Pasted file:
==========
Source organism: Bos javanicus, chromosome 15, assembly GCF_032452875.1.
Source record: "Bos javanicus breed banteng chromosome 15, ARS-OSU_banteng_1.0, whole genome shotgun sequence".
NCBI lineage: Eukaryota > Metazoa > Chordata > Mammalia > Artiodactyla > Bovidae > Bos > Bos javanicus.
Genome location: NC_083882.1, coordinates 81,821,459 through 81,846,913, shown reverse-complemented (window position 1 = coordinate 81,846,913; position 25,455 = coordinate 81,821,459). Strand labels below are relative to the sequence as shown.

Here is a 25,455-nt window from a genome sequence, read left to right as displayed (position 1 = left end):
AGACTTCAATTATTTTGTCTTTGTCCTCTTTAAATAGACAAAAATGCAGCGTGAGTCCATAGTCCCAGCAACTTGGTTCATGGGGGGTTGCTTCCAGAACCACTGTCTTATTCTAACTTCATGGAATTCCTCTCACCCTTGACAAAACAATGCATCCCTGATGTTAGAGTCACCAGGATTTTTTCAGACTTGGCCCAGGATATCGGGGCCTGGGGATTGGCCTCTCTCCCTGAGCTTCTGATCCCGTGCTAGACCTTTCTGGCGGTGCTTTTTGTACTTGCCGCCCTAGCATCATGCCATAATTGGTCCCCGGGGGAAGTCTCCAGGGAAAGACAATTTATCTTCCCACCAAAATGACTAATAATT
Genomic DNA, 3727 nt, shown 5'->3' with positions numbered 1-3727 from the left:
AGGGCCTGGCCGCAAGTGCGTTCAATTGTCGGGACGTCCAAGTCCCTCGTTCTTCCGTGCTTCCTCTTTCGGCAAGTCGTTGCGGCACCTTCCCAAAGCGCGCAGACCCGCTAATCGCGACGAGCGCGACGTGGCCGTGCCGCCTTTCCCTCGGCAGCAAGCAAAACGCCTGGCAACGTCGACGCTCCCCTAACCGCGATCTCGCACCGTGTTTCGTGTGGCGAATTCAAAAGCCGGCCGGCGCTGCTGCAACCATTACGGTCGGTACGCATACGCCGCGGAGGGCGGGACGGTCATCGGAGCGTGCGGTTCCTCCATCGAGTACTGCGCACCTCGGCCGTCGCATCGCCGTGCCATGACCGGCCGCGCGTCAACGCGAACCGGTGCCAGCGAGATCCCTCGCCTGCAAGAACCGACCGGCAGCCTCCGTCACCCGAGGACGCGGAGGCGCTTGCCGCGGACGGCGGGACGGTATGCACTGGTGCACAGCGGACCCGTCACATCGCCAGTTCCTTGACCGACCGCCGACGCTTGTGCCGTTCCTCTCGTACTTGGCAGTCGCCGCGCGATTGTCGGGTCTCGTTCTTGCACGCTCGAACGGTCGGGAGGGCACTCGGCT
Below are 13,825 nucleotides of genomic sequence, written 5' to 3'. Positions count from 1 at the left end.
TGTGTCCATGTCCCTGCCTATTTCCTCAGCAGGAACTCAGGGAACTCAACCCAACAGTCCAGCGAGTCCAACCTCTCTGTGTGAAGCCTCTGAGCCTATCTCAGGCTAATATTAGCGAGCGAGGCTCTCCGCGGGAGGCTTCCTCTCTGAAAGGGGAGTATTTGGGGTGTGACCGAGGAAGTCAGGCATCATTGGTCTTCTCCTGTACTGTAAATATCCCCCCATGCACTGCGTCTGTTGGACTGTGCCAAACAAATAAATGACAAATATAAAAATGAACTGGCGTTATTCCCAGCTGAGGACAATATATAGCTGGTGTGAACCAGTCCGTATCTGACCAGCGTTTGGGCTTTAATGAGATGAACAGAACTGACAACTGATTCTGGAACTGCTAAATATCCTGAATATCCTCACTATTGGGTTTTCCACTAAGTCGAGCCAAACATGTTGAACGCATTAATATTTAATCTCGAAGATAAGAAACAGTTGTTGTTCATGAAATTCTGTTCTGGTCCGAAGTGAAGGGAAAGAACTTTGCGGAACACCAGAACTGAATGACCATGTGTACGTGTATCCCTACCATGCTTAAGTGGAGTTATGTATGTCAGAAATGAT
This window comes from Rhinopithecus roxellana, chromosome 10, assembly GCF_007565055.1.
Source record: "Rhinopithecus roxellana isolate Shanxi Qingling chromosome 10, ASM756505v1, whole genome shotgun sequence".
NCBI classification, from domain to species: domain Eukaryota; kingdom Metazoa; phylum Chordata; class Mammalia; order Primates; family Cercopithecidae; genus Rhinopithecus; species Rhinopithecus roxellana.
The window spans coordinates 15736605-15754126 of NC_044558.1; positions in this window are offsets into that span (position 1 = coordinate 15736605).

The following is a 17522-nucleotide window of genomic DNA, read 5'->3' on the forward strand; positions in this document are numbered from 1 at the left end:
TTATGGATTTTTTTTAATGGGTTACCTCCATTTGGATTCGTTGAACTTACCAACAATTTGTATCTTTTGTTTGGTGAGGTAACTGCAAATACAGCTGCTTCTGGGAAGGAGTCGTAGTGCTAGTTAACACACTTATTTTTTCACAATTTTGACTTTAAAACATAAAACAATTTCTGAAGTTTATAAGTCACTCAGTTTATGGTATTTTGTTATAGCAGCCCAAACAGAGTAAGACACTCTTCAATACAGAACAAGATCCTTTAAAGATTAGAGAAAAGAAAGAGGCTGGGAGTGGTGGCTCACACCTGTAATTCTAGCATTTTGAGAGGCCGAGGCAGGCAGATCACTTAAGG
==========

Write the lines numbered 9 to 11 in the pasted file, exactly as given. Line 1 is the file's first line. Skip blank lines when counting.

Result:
Below are 13,825 nucleotides of genomic sequence, written 5' to 3'. Positions count from 1 at the left end.
TGTGTCCATGTCCCTGCCTATTTCCTCAGCAGGAACTCAGGGAACTCAACCCAACAGTCCAGCGAGTCCAACCTCTCTGTGTGAAGCCTCTGAGCCTATCTCAGGCTAATATTAGCGAGCGAGGCTCTCCGCGGGAGGCTTCCTCTCTGAAAGGGGAGTATTTGGGGTGTGACCGAGGAAGTCAGGCATCATTGGTCTTCTCCTGTACTGTAAATATCCCCCCATGCACTGCGTCTGTTGGACTGTGCCAAACAAATAAATGACAAATATAAAAATGAACTGGCGTTATTCCCAGCTGAGGACAATATATAGCTGGTGTGAACCAGTCCGTATCTGACCAGCGTTTGGGCTTTAATGAGATGAACAGAACTGACAACTGATTCTGGAACTGCTAAATATCCTGAATATCCTCACTATTGGGTTTTCCACTAAGTCGAGCCAAACATGTTGAACGCATTAATATTTAATCTCGAAGATAAGAAACAGTTGTTGTTCATGAAATTCTGTTCTGGTCCGAAGTGAAGGGAAAGAACTTTGCGGAACACCAGAACTGAATGACCATGTGTACGTGTATCCCTACCATGCTTAAGTGGAGTTATGTATGTCAGAAATGAT
This window comes from Rhinopithecus roxellana, chromosome 10, assembly GCF_007565055.1.